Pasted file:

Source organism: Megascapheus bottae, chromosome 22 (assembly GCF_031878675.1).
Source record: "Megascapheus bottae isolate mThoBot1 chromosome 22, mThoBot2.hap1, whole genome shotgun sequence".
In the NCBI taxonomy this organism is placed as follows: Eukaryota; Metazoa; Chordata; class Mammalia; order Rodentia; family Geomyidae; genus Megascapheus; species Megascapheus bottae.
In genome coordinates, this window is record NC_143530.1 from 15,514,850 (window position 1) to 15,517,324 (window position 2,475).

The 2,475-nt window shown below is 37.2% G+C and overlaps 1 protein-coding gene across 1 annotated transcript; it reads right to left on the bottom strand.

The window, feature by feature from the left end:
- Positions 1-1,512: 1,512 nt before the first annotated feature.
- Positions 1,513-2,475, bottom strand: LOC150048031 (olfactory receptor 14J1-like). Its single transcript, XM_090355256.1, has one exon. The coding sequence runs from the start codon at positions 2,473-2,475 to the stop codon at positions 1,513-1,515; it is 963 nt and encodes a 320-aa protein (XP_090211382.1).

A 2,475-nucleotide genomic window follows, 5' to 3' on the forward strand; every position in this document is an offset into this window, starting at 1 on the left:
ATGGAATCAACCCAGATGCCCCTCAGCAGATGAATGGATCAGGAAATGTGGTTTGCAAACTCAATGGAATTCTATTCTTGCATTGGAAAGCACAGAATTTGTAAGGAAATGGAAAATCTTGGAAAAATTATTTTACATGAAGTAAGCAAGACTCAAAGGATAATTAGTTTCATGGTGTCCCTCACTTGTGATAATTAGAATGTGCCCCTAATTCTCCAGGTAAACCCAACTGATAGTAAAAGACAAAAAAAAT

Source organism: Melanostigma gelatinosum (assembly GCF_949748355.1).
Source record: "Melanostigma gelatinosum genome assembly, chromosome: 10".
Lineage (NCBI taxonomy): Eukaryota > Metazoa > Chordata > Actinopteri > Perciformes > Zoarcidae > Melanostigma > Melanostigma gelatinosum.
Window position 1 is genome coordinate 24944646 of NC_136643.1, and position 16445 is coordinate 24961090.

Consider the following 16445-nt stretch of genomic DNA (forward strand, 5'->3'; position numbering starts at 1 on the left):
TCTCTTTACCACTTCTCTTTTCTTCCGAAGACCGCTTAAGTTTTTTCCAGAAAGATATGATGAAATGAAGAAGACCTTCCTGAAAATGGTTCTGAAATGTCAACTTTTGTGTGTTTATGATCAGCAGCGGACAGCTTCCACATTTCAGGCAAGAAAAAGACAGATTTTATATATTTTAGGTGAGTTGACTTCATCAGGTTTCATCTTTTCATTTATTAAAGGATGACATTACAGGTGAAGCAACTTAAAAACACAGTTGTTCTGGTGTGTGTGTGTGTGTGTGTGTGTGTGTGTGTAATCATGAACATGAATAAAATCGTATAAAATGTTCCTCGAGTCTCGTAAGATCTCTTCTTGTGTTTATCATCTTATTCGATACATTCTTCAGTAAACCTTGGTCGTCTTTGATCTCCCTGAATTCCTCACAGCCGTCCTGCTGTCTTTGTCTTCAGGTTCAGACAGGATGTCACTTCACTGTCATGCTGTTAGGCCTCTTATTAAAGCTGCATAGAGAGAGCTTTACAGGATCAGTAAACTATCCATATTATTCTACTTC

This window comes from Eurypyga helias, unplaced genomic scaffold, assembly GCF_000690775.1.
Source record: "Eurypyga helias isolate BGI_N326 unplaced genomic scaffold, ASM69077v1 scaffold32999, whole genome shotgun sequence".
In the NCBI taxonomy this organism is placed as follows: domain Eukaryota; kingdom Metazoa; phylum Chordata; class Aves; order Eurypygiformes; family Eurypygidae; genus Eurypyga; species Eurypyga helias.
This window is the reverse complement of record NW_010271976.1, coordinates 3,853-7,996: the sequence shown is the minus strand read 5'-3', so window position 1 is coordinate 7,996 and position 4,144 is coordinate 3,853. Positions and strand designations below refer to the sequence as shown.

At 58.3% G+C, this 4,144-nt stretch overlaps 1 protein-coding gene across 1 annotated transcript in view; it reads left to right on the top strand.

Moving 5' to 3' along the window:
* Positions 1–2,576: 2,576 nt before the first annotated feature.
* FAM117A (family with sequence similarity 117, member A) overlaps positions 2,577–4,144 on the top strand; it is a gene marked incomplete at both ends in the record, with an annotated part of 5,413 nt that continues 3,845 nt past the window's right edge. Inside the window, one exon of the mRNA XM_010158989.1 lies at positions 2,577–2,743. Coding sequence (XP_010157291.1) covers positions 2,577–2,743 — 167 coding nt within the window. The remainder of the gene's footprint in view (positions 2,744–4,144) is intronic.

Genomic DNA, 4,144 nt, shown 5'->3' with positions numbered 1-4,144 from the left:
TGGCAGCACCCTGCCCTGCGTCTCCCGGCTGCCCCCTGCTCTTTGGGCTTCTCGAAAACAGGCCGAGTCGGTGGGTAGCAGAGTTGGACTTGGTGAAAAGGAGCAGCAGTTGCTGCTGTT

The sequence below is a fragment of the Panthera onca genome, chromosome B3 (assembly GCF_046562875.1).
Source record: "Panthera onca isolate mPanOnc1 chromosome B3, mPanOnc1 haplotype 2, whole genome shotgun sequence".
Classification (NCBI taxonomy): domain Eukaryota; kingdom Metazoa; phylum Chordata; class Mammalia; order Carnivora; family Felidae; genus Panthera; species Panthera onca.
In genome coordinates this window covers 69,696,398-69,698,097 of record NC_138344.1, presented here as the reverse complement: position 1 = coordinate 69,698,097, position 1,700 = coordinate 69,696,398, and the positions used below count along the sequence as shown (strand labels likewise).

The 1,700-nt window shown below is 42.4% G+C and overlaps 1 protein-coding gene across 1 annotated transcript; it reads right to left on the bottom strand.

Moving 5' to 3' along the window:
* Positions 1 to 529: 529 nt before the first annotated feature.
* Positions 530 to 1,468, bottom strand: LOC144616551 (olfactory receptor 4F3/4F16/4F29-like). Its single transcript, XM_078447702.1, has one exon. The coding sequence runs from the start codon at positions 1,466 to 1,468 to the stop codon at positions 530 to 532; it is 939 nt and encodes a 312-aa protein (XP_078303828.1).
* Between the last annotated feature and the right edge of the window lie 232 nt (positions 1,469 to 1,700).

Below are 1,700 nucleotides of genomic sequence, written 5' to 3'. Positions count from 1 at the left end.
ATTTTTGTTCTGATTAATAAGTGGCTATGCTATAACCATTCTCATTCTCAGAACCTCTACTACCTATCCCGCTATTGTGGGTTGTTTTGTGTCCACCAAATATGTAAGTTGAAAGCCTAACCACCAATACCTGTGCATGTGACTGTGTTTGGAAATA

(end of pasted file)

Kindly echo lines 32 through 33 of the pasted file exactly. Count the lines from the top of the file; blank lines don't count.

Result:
Moving 5' to 3' along the window:
* Positions 1 to 529: 529 nt before the first annotated feature.